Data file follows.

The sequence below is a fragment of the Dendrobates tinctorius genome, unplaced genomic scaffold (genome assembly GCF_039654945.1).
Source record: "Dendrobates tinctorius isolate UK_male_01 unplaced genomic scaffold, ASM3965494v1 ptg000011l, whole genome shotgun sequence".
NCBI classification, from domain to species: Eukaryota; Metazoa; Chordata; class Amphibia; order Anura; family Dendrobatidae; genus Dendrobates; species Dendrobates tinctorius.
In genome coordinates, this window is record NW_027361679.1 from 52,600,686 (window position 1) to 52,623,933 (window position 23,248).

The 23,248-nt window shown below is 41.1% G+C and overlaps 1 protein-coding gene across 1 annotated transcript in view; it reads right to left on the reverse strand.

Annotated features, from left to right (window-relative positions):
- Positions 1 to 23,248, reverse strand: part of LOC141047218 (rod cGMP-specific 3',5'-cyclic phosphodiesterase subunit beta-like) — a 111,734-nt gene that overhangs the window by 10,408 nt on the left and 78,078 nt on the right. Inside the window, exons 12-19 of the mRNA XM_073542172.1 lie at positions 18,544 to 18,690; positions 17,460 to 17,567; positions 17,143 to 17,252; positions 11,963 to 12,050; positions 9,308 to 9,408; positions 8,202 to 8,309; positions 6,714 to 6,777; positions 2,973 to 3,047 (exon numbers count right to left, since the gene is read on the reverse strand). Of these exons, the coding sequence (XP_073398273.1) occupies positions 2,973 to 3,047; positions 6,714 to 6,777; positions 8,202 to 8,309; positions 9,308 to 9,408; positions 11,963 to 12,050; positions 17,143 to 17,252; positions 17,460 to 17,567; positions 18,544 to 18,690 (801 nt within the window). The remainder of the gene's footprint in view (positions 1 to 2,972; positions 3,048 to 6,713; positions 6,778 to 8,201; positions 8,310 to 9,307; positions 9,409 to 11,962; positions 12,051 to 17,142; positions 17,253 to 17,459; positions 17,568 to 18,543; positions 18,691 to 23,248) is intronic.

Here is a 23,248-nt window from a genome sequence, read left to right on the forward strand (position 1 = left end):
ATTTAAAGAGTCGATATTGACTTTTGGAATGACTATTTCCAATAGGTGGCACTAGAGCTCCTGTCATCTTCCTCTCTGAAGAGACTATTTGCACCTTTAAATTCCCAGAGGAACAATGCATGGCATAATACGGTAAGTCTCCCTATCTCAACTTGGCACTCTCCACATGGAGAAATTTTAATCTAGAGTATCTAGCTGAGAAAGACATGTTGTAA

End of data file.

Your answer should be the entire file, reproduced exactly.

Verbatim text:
The sequence below is a fragment of the Dendrobates tinctorius genome, unplaced genomic scaffold (genome assembly GCF_039654945.1).
Source record: "Dendrobates tinctorius isolate UK_male_01 unplaced genomic scaffold, ASM3965494v1 ptg000011l, whole genome shotgun sequence".
NCBI classification, from domain to species: Eukaryota; Metazoa; Chordata; class Amphibia; order Anura; family Dendrobatidae; genus Dendrobates; species Dendrobates tinctorius.
In genome coordinates, this window is record NW_027361679.1 from 52,600,686 (window position 1) to 52,623,933 (window position 23,248).

The 23,248-nt window shown below is 41.1% G+C and overlaps 1 protein-coding gene across 1 annotated transcript in view; it reads right to left on the reverse strand.

Annotated features, from left to right (window-relative positions):
- Positions 1 to 23,248, reverse strand: part of LOC141047218 (rod cGMP-specific 3',5'-cyclic phosphodiesterase subunit beta-like) — a 111,734-nt gene that overhangs the window by 10,408 nt on the left and 78,078 nt on the right. Inside the window, exons 12-19 of the mRNA XM_073542172.1 lie at positions 18,544 to 18,690; positions 17,460 to 17,567; positions 17,143 to 17,252; positions 11,963 to 12,050; positions 9,308 to 9,408; positions 8,202 to 8,309; positions 6,714 to 6,777; positions 2,973 to 3,047 (exon numbers count right to left, since the gene is read on the reverse strand). Of these exons, the coding sequence (XP_073398273.1) occupies positions 2,973 to 3,047; positions 6,714 to 6,777; positions 8,202 to 8,309; positions 9,308 to 9,408; positions 11,963 to 12,050; positions 17,143 to 17,252; positions 17,460 to 17,567; positions 18,544 to 18,690 (801 nt within the window). The remainder of the gene's footprint in view (positions 1 to 2,972; positions 3,048 to 6,713; positions 6,778 to 8,201; positions 8,310 to 9,307; positions 9,409 to 11,962; positions 12,051 to 17,142; positions 17,253 to 17,459; positions 17,568 to 18,543; positions 18,691 to 23,248) is intronic.

Here is a 23,248-nt window from a genome sequence, read left to right on the forward strand (position 1 = left end):
ATTTAAAGAGTCGATATTGACTTTTGGAATGACTATTTCCAATAGGTGGCACTAGAGCTCCTGTCATCTTCCTCTCTGAAGAGACTATTTGCACCTTTAAATTCCCAGAGGAACAATGCATGGCATAATACGGTAAGTCTCCCTATCTCAACTTGGCACTCTCCACATGGAGAAATTTTAATCTAGAGTATCTAGCTGAGAAAGACATGTTGTAA